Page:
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If only people were honest and other popular lies

July 26, 2021

As a nurse with significant experience in psychiatric nursing, as well as a hypnotist and life coach, one of the things of which I sometimes remind people is that we never truly escape our family of origin. It is always with us. When we were kids, most of us, at some point, probably said “I’m never going to do (insert something your parents or siblings did),” only to discover, years down the road that we are doing that very thing. That’s an easy example. Here’s another: We say “never gonna do (insert thing your parents or siblings did),” and we are successful in not doing it. That, too, is an example of not escaping our family of origin, if only in that our family or origin provided a real motivation for not doing whatever the “thing” was. Our family of origin influences our actions as well as the way we think and how we look at things. There is a reason that family is often considered the most powerful subculture in the world, in terms of its influence on family members.

We never escape our culture(s). Ever. Just like the family subculture, the greater culture around us, as well as any other subcultures of which we are members (there are a lot of those), influence us. Remember, culture (and subculture) is “the lens through which we see the world.” Likewise, we never escape our basic personality. Finally, we never escape our own, individual philosophies, which we’ll define here as everything we know and how we allow it to affect us.

All of which brings us to the following.

There is a tendency among people all along almost any political or ideological spectrum to argue that if two honest people, of equal intellectual ability and sincerity, are exposed to the same factual information, they will inevitably draw the same, or very nearly the same, conclusions. This is a very comforting belief. After all, if you don’t draw the same conclusion(s) I do, especially about something which matters greatly to me, it clearly means that you (pick one or more)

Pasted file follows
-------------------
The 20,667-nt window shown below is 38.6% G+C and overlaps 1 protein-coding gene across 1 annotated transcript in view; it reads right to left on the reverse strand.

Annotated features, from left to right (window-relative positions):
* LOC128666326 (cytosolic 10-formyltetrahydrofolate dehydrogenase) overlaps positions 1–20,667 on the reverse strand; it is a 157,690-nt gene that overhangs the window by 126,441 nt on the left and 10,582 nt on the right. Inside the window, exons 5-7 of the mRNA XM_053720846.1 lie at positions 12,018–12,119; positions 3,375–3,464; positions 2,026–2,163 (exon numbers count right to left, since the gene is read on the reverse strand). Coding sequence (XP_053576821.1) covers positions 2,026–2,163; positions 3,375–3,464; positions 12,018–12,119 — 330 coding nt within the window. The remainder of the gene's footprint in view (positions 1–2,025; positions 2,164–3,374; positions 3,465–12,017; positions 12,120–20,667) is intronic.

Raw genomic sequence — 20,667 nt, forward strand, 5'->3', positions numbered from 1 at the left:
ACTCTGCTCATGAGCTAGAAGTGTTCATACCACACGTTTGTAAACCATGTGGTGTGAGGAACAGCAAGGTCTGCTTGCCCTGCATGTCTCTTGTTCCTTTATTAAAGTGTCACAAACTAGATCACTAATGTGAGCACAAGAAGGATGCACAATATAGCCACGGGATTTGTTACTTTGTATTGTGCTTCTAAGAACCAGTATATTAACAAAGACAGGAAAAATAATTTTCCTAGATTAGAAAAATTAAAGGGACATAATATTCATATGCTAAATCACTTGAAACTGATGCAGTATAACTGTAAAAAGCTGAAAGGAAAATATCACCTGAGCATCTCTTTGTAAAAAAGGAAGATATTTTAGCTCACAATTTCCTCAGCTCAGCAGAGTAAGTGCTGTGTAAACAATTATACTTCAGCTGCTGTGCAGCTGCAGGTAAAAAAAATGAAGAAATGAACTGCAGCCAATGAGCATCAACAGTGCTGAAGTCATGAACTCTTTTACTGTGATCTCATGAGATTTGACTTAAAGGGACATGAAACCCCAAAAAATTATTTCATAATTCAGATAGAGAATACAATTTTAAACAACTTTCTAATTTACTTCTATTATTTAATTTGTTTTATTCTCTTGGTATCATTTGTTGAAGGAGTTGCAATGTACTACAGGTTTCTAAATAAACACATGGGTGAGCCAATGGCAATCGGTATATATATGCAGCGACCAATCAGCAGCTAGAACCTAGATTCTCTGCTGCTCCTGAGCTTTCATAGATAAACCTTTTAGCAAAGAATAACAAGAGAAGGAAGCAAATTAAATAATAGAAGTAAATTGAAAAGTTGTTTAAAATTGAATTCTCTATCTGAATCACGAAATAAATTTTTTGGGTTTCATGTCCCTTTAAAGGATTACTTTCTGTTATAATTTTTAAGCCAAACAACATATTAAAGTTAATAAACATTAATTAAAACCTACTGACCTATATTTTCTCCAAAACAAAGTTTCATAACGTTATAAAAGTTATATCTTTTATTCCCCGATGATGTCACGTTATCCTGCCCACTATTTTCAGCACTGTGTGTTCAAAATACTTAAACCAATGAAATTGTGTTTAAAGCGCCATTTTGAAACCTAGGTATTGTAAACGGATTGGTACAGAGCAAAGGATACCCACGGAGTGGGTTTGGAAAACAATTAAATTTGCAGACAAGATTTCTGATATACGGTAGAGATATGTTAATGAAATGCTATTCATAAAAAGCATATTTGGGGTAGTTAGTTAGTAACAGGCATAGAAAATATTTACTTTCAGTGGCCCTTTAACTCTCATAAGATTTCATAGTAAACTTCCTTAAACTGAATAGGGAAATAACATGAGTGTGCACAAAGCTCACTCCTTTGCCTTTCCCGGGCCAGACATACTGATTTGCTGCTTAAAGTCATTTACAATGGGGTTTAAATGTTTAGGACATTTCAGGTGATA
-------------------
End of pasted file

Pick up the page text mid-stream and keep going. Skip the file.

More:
• aren’t honest
  • aren’t adequately informed
  • are allowing your political/ideological beliefs, rather than the facts, to form your conclusions
  • suffer from a significant intellectual disability

Sometimes, of course, that belief can be true. It is not, however, always true…or even true most of the time. It is, again, a comforting belief. It is also false. It is a lie, if you will, and one which many of us, perhaps even most of us have come to accept as true. Widespread acceptance is irrelevant. It is still a lie. I submit that it is the acceptance of this lie that makes many of our conversations about things which matter to us so difficult when speaking to someone who disagrees. Self-examination can help here, especially if it helps us identify those beliefs we accept as axiomata. Allow me to illustrate.

I object to virtually all gun control laws. To be clear, I care deeply that people, including and especially children, are often victimized by those who use guns criminally or irresponsibly. I deplore violence. I have no desire to ever harm anyone, in any way, ever again. Holding or carrying a firearm produces no particular feelings for me. Why then, do I oppose gun control?

As far as I can tell, at least part of my family had its origins in Scotland. The Scottish Enlightenment owes a lot to Scottish Presbyterians. The US is an outgrowth of the Enlightenment, especially the Scottish Enlightenment. I was raised in a faith tradition that owes its existence to, you guessed it, Enlightenment-era Scottish Presbyterians. Those are some of the lenses through which I view things and which have influenced my philosophy. For me, the Declaration of Independence and the Constitution, are almost impossible to read sensibly without those particular “lenses” in place. As a result of those lenses, and the way they have influenced my philosophy, two of my axiomata are:

  • Individual liberty is of greater value than safety, and
  • the only legitimate limitation on individual liberty is that I may not use my liberty to infringe upon yours and vice-versa

I know people who disagree. Their axiomata are different. That does not make any of the things in my first list true about them or me.

People are funny.

From → Uncategorized

5 Comments
  1. Gregory K. Taggart permalink

    A thoughtful and insightful commentary.

    You are, of course, correct. I have reached the exact same conclusions.
    It must be admitted that I too am an intellectual product of the Scottish Enlightenment.

  2. Cliff Bonacker permalink

    I too find this a thoughtful & insightful commentary I also agree with it.
    I am not of Scottish descent but a second generation American [ of Prussian Lutheran grand parents on one side & Roman Catholic Italians on the other ]. The American experience & culture of freedom was very right for them despite growing up in two very different cultures.

  3. Old NFO permalink

    Absolutely correct, as we see pretty much EVERY day… dammit… And I come down to the same conclusions you do.

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